No Gods, No Monsters by Cadwell Turnbull
Titan Books, pb, £9.19
Reviewed by Joely Black
One morning in October, Laina finds out cops in Boston have shot her brother. In another shooting, another Black man was the victim of police brutality. Yet there is more to this story. Laina’s brother is a werewolf, and the video shows him transforming into his human form right before being shot. Laina must deal with her grief and the discovery that monsters are real, that they live among humans unseen, and that they are caught up in a fight between conflicting factions for power.
This is Cadwell Turnbull’s second novel, making rich use of allegory to tackle some of the most fundamental issues affecting American society today. Turnbull uses his incredible talent to confront institutional racism and demonstrates how authors can introduce characters from all walks of life with subtlety and grace. Not content with showing how to use the idea of literal monsters as an allegory for those perceived by some as “monstrous” in today’s society, Turnbull also breaks down the individual struggles of people negotiating the intersectionality of their multi-layered identities and how these impact relationships and families. Turnbull takes on everything from being Black to trans, always with empathy and skill.
This book was impossible to put down. The writing is poetic but never overly so and does not detract from the pacing of what is, technically, a political thriller. In almost every chapter, every character deserves an essay on their role in the story and their broader significance. At a writing seminar I attended recently, an editor advised a writing group to avoid tackling any of the current issues faced by our society. Instead, I would recommend reading Turnbull to demonstrate how to do this so well. After all, stories are how we develop empathy for others, confront our struggles and perhaps even find the means to overcome them.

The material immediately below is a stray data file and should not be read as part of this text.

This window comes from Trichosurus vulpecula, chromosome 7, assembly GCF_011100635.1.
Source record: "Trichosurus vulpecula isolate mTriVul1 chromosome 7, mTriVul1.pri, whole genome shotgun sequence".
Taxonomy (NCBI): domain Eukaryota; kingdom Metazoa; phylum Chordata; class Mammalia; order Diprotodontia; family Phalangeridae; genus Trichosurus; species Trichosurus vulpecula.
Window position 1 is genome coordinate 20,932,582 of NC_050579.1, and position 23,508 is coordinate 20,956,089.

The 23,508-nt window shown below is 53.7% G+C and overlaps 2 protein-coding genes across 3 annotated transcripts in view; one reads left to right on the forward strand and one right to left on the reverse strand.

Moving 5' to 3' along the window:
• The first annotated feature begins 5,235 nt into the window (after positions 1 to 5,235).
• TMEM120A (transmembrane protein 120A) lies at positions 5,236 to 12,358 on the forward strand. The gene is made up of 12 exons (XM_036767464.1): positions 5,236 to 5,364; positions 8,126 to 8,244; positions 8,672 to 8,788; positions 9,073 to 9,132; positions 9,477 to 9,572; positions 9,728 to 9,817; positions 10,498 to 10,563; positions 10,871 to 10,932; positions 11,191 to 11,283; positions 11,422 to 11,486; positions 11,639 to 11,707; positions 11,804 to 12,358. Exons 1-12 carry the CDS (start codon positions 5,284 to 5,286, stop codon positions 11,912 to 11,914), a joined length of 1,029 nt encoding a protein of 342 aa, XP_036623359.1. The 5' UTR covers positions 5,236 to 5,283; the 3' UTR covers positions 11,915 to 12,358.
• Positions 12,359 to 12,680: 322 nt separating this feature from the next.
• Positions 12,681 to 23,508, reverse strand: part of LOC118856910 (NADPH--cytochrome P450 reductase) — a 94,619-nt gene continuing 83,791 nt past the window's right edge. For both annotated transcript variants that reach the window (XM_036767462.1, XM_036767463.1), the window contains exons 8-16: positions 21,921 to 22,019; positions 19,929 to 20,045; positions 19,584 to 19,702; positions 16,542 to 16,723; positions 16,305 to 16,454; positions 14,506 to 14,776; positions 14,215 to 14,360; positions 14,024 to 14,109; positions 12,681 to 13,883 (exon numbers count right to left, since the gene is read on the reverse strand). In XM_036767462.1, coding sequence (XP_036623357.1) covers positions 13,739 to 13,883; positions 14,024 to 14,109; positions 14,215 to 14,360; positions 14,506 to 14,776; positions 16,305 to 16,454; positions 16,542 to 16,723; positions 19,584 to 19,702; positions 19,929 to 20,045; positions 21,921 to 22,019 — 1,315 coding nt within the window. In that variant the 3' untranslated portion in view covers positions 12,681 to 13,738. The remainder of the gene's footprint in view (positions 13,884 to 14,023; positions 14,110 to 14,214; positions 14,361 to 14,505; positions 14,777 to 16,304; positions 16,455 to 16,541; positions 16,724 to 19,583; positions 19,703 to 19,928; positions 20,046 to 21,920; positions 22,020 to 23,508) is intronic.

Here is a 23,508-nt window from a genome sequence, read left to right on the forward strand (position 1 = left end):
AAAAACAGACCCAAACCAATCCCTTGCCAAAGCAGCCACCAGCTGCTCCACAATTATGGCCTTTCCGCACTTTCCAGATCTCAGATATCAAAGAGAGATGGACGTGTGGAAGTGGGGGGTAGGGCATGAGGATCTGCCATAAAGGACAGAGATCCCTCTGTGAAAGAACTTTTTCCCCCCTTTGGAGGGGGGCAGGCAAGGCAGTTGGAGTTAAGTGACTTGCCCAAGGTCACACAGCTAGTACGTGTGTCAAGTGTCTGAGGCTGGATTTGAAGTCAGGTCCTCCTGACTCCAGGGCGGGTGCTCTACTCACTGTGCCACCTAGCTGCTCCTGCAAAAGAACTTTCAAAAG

The issues Turnbull is tackling are huge, yet his focus is always personal. He uses the idea of actual monsters to demonstrate that we all face the same difficulties, whatever our interwoven identities. Laina realises that finding the truth behind her brother’s murder will put her life in peril. Her partner attempts to deal with his parents’ lack of understanding of his life choices and the uphill battle to live ethically under capitalism. If this sounds like it might be too much for one novel, Turnbull shows that these multi-layered, personal, and societal problems are the very things that we all face. There is no tokenism here.
This novel is the first of a trilogy. That’s good news because this world where secret and powerful societies wrestle over the future of humanity (monstrous or otherwise) is so compelling that I came away desperate for more. The novel never feels like a mere introduction, and the novel works excellently as a complete story in and of itself. I, for one, can’t wait for the next book.